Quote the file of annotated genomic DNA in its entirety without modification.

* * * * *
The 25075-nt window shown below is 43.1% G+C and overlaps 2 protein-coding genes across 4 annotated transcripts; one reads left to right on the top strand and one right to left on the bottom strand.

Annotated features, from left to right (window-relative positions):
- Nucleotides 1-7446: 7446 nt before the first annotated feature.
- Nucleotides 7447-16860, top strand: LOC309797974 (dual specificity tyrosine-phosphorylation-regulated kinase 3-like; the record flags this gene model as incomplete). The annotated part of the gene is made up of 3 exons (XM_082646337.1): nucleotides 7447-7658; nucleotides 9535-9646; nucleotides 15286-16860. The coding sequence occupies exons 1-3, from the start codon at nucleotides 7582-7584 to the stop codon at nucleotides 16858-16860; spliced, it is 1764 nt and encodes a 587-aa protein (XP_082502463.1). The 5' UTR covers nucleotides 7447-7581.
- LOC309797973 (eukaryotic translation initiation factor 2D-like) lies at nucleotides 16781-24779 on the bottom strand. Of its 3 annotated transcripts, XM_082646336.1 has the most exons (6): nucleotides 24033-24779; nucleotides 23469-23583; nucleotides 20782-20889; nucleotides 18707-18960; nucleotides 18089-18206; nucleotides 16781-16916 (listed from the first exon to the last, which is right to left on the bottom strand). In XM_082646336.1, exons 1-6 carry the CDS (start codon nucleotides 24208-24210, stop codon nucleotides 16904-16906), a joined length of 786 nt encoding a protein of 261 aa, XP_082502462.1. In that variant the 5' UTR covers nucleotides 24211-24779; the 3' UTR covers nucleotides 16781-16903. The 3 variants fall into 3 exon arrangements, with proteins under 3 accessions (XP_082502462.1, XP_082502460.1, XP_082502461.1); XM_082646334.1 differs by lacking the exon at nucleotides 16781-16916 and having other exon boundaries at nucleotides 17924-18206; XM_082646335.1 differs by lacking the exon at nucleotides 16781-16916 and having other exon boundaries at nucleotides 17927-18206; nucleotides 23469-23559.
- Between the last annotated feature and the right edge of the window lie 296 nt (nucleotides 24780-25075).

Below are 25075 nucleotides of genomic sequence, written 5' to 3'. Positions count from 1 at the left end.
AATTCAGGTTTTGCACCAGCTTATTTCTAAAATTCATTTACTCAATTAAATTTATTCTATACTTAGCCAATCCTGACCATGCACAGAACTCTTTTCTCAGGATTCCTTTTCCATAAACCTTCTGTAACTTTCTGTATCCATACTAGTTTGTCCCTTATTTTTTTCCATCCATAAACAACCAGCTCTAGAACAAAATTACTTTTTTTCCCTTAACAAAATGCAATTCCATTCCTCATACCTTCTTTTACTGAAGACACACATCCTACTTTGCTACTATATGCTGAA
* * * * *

The 25075-nt window shown below is 43.1% G+C and overlaps 2 protein-coding genes across 4 annotated transcripts; one reads left to right on the top strand and one right to left on the bottom strand.

Annotated features, from left to right (window-relative positions):
- Nucleotides 1-7446: 7446 nt before the first annotated feature.
- Nucleotides 7447-16860, top strand: LOC309797974 (dual specificity tyrosine-phosphorylation-regulated kinase 3-like; the record flags this gene model as incomplete). The annotated part of the gene is made up of 3 exons (XM_082646337.1): nucleotides 7447-7658; nucleotides 9535-9646; nucleotides 15286-16860. The coding sequence occupies exons 1-3, from the start codon at nucleotides 7582-7584 to the stop codon at nucleotides 16858-16860; spliced, it is 1764 nt and encodes a 587-aa protein (XP_082502463.1). The 5' UTR covers nucleotides 7447-7581.
- LOC309797973 (eukaryotic translation initiation factor 2D-like) lies at nucleotides 16781-24779 on the bottom strand. Of its 3 annotated transcripts, XM_082646336.1 has the most exons (6): nucleotides 24033-24779; nucleotides 23469-23583; nucleotides 20782-20889; nucleotides 18707-18960; nucleotides 18089-18206; nucleotides 16781-16916 (listed from the first exon to the last, which is right to left on the bottom strand). In XM_082646336.1, exons 1-6 carry the CDS (start codon nucleotides 24208-24210, stop codon nucleotides 16904-16906), a joined length of 786 nt encoding a protein of 261 aa, XP_082502462.1. In that variant the 5' UTR covers nucleotides 24211-24779; the 3' UTR covers nucleotides 16781-16903. The 3 variants fall into 3 exon arrangements, with proteins under 3 accessions (XP_082502462.1, XP_082502460.1, XP_082502461.1); XM_082646334.1 differs by lacking the exon at nucleotides 16781-16916 and having other exon boundaries at nucleotides 17924-18206; XM_082646335.1 differs by lacking the exon at nucleotides 16781-16916 and having other exon boundaries at nucleotides 17927-18206; nucleotides 23469-23559.
- Between the last annotated feature and the right edge of the window lie 296 nt (nucleotides 24780-25075).

Below are 25075 nucleotides of genomic sequence, written 5' to 3'. Positions count from 1 at the left end.
AATTCAGGTTTTGCACCAGCTTATTTCTAAAATTCATTTACTCAATTAAATTTATTCTATACTTAGCCAATCCTGACCATGCACAGAACTCTTTTCTCAGGATTCCTTTTCCATAAACCTTCTGTAACTTTCTGTATCCATACTAGTTTGTCCCTTATTTTTTTCCATCCATAAACAACCAGCTCTAGAACAAAATTACTTTTTTTCCCTTAACAAAATGCAATTCCATTCCTCATACCTTCTTTTACTGAAGACACACATCCTACTTTGCTACTATATGCTGAA